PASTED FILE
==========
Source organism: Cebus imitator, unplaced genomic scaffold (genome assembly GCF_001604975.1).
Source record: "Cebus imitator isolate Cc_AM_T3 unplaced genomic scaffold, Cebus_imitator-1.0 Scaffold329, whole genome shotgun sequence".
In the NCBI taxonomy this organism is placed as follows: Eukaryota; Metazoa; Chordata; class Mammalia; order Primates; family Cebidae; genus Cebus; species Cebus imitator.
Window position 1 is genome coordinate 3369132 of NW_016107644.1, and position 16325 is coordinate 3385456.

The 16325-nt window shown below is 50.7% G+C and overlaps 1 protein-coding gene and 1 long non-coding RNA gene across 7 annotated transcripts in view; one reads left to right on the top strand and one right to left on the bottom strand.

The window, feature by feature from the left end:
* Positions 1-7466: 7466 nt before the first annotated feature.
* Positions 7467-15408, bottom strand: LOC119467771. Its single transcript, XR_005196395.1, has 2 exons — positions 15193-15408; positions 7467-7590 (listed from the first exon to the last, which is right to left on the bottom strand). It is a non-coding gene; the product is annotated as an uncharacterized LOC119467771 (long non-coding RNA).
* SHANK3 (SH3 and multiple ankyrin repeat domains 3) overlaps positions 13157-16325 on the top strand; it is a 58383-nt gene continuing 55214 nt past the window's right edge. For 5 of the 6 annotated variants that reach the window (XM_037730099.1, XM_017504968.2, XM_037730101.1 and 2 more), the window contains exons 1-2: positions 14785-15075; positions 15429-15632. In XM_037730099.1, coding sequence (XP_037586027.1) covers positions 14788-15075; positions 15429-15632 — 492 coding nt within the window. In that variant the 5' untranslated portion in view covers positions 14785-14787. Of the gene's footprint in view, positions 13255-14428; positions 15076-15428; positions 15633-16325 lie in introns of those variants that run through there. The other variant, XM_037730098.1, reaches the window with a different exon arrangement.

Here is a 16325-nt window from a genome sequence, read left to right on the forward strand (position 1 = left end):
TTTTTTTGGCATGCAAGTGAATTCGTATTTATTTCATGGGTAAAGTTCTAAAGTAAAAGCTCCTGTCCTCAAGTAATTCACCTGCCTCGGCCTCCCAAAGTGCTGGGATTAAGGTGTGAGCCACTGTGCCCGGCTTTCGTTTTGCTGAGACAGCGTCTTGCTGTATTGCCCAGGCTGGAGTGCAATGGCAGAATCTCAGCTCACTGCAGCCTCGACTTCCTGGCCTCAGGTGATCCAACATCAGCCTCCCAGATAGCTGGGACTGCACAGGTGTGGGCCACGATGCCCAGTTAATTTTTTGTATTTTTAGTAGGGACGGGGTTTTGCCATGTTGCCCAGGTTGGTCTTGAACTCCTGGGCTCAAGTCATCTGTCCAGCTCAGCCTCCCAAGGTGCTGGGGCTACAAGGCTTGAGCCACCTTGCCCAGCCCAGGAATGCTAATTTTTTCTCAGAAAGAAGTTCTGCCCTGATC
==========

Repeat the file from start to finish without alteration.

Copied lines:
Source organism: Cebus imitator, unplaced genomic scaffold (genome assembly GCF_001604975.1).
Source record: "Cebus imitator isolate Cc_AM_T3 unplaced genomic scaffold, Cebus_imitator-1.0 Scaffold329, whole genome shotgun sequence".
In the NCBI taxonomy this organism is placed as follows: Eukaryota; Metazoa; Chordata; class Mammalia; order Primates; family Cebidae; genus Cebus; species Cebus imitator.
Window position 1 is genome coordinate 3369132 of NW_016107644.1, and position 16325 is coordinate 3385456.

The 16325-nt window shown below is 50.7% G+C and overlaps 1 protein-coding gene and 1 long non-coding RNA gene across 7 annotated transcripts in view; one reads left to right on the top strand and one right to left on the bottom strand.

The window, feature by feature from the left end:
* Positions 1-7466: 7466 nt before the first annotated feature.
* Positions 7467-15408, bottom strand: LOC119467771. Its single transcript, XR_005196395.1, has 2 exons — positions 15193-15408; positions 7467-7590 (listed from the first exon to the last, which is right to left on the bottom strand). It is a non-coding gene; the product is annotated as an uncharacterized LOC119467771 (long non-coding RNA).
* SHANK3 (SH3 and multiple ankyrin repeat domains 3) overlaps positions 13157-16325 on the top strand; it is a 58383-nt gene continuing 55214 nt past the window's right edge. For 5 of the 6 annotated variants that reach the window (XM_037730099.1, XM_017504968.2, XM_037730101.1 and 2 more), the window contains exons 1-2: positions 14785-15075; positions 15429-15632. In XM_037730099.1, coding sequence (XP_037586027.1) covers positions 14788-15075; positions 15429-15632 — 492 coding nt within the window. In that variant the 5' untranslated portion in view covers positions 14785-14787. Of the gene's footprint in view, positions 13255-14428; positions 15076-15428; positions 15633-16325 lie in introns of those variants that run through there. The other variant, XM_037730098.1, reaches the window with a different exon arrangement.

Here is a 16325-nt window from a genome sequence, read left to right on the forward strand (position 1 = left end):
TTTTTTTGGCATGCAAGTGAATTCGTATTTATTTCATGGGTAAAGTTCTAAAGTAAAAGCTCCTGTCCTCAAGTAATTCACCTGCCTCGGCCTCCCAAAGTGCTGGGATTAAGGTGTGAGCCACTGTGCCCGGCTTTCGTTTTGCTGAGACAGCGTCTTGCTGTATTGCCCAGGCTGGAGTGCAATGGCAGAATCTCAGCTCACTGCAGCCTCGACTTCCTGGCCTCAGGTGATCCAACATCAGCCTCCCAGATAGCTGGGACTGCACAGGTGTGGGCCACGATGCCCAGTTAATTTTTTGTATTTTTAGTAGGGACGGGGTTTTGCCATGTTGCCCAGGTTGGTCTTGAACTCCTGGGCTCAAGTCATCTGTCCAGCTCAGCCTCCCAAGGTGCTGGGGCTACAAGGCTTGAGCCACCTTGCCCAGCCCAGGAATGCTAATTTTTTCTCAGAAAGAAGTTCTGCCCTGATC